This is the wrong method to find true Biblical healing. A Christian does not keep their old clothes and simply sew new patches of unshrunk cloth on them, patching them up as they cleanse each sin.

    If they were to do that their clothes would be worse off with the patch, not better! Look at what Jesus said:

    “No man putteth a piece of new cloth unto an old garment, for that which is put in to fill it up taketh from the garment, and the rent is made worse.

    Neither do men put new wine into old bottles: else the bottles break, and the wine runneth out, and the bottles perish: but they put new wine into new bottles, and both are preserved. (Matthew 9:16 – 17)

  5. 5 C

    Thanks to all for reading, and for your comments.

    Micky, I find it interesting that you use a quote from scripture that mentions wine, here on a blog about alcoholism…

  6. 6 Sharon

    For me, a sobriety journey has been a spirituality journey. It is an interior experience. I changed my faith community because of my sobriety journey. (Quaker in case, knowing that adds meaning). I searched and searched before I found one that resonated for me.

    The concept of salvation is a concept that I grew up with. I was baptized Southern Baptist. For me, I had to understand this biblical concept in the context that Jesus lived… the difference between the concepts of soteriology and sophiology…. before I could still accept it as an adult. Jesus in the West has always been a savior-oriented Jesus (soteriology). This is our Western filter for Christianity. Christianity of the East sees things radically different… through the lense of WISDOM (sophiology). For the earliest Christians, Jesus was not a savior, but a Life-Giver. Our job is to put on the “mind of Christ”… to follow the path of Jesus. This path is an internal path of spirituality and not an external path of Religion or Righteousness. This concept is well-documented in “The Wisdom of Jesus” by Cynthia Bourgeault… NOT a “new ager”, but an ordained Episcopalian priest. It is this concept… “No man putteth a piece of new cloth unto an old garment, for that which is put in to fill it up taketh from the garment, and the rent is made worse.”… that is radically different and is what made Jesus who he is. Even today, this is a very difficult path to follow… an interior spiritual path rather than an exterior path of “defects of character” (called the “false self” in many texts today) which are those things representing the “human condition”, such as an addiction… To be IN the world and not OF the world.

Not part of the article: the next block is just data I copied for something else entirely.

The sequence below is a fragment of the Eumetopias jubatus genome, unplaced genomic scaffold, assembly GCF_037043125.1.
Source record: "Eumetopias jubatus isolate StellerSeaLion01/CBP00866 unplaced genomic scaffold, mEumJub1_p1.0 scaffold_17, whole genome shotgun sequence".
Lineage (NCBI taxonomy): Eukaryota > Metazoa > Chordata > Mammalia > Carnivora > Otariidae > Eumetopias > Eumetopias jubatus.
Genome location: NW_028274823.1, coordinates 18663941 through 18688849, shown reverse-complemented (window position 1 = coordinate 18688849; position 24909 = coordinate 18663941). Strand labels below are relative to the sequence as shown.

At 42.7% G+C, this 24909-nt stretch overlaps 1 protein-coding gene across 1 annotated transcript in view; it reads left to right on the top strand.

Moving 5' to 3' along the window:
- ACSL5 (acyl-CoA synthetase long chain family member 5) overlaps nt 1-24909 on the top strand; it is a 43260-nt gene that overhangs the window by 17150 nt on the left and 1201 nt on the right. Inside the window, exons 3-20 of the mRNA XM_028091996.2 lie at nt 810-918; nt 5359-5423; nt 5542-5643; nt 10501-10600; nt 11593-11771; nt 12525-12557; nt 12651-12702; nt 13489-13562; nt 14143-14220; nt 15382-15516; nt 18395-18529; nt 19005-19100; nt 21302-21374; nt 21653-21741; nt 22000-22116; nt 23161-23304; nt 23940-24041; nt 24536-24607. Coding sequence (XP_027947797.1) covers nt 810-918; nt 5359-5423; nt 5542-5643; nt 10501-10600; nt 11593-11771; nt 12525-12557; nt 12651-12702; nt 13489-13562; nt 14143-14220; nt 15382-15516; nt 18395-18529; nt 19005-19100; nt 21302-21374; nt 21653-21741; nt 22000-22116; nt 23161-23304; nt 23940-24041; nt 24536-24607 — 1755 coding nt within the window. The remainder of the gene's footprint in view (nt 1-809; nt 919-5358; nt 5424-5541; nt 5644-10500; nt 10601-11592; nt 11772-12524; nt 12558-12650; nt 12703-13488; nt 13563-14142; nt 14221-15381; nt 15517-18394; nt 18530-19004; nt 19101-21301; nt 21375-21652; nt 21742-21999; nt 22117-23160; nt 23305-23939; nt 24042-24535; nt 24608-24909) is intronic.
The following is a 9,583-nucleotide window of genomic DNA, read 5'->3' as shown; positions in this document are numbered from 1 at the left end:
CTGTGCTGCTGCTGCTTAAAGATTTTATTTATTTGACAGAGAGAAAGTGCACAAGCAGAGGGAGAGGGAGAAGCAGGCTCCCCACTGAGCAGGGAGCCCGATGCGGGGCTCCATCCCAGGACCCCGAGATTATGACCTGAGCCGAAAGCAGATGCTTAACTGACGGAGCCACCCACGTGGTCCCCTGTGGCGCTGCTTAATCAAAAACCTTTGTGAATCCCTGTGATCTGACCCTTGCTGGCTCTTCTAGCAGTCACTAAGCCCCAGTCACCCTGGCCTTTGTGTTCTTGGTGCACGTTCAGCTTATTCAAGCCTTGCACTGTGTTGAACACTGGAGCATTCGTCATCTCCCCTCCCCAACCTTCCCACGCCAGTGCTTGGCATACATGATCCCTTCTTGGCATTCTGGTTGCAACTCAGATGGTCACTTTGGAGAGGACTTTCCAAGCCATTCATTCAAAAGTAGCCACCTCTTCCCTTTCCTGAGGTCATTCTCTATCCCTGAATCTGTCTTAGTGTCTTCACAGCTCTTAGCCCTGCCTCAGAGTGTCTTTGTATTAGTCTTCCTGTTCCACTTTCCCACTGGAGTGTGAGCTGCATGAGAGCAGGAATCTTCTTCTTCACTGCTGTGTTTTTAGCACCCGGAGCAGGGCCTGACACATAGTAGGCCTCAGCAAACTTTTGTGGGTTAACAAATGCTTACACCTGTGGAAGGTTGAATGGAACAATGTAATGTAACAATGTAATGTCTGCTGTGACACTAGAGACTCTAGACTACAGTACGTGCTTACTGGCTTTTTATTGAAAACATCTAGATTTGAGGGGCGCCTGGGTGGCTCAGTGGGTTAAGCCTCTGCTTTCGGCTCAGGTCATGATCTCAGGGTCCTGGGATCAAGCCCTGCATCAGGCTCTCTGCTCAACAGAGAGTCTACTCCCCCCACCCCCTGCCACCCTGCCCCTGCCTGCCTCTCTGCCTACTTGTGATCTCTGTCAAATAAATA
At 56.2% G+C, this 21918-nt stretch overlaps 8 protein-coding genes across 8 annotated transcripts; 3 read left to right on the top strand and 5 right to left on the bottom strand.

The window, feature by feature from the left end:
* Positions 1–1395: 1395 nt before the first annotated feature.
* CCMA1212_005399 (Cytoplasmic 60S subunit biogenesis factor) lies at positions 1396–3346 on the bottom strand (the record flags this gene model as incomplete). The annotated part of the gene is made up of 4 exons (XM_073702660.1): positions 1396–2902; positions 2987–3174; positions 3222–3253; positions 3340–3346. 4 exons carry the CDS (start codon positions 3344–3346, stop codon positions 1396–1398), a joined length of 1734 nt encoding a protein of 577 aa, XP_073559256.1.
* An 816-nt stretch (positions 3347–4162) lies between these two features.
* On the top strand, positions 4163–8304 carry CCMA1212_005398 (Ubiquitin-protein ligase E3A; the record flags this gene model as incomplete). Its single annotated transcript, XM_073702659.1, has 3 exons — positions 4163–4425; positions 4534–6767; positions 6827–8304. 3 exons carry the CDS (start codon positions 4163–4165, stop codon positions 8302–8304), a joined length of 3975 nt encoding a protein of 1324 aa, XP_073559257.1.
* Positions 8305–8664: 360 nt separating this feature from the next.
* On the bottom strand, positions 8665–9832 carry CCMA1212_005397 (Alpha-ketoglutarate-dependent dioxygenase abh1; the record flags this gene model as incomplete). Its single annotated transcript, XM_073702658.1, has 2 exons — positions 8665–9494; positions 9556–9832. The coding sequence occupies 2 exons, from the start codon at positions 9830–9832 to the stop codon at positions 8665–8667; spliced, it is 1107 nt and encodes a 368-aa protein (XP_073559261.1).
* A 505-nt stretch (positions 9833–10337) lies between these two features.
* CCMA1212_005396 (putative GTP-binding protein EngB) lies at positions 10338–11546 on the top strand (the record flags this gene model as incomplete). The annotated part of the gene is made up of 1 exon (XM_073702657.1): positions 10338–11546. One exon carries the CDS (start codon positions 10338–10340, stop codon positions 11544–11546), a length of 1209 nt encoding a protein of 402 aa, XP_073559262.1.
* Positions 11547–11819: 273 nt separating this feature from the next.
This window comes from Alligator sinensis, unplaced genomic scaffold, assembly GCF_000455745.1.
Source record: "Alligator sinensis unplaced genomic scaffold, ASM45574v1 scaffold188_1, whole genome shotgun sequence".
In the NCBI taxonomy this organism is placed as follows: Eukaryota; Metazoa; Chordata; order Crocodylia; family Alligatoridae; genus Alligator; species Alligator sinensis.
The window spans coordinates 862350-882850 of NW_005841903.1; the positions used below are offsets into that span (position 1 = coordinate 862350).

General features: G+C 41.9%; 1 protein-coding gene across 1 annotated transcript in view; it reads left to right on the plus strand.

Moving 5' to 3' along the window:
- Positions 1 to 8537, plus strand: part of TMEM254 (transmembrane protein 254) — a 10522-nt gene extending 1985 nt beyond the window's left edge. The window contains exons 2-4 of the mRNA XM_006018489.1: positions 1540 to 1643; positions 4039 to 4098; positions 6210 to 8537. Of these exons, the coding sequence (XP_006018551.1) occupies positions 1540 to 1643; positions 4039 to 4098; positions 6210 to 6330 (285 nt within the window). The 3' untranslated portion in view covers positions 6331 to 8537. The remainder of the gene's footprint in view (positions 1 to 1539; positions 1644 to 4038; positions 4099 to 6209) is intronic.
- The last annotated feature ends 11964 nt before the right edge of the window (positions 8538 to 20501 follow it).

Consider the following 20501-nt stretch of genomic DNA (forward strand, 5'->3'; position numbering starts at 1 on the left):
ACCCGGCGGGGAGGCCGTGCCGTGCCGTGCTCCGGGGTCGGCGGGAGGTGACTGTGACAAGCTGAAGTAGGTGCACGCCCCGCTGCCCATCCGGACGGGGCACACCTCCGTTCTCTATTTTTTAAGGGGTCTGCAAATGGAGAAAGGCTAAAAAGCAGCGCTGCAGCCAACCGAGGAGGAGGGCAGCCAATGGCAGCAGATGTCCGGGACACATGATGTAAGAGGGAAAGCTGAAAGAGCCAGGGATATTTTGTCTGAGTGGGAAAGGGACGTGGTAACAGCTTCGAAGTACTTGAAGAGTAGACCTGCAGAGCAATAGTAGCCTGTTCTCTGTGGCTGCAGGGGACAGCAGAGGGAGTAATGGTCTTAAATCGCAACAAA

Bear with me as I use the wine bottle example above. Healing means not to eliminate but EMBRACE our imperfections… for it is only with acceptance that we can heal. Acceptance creates an internal shift. We see things different. Our “wine bottle” has changed… our filters and perspectives have changed. Spirituality is at our very center… our core. We can not patch something up… “putteth a piece of new cloth unto an old garment”… we only get there with an interior transformation… “having had a spiritual awakening as a result of these steps” (BB).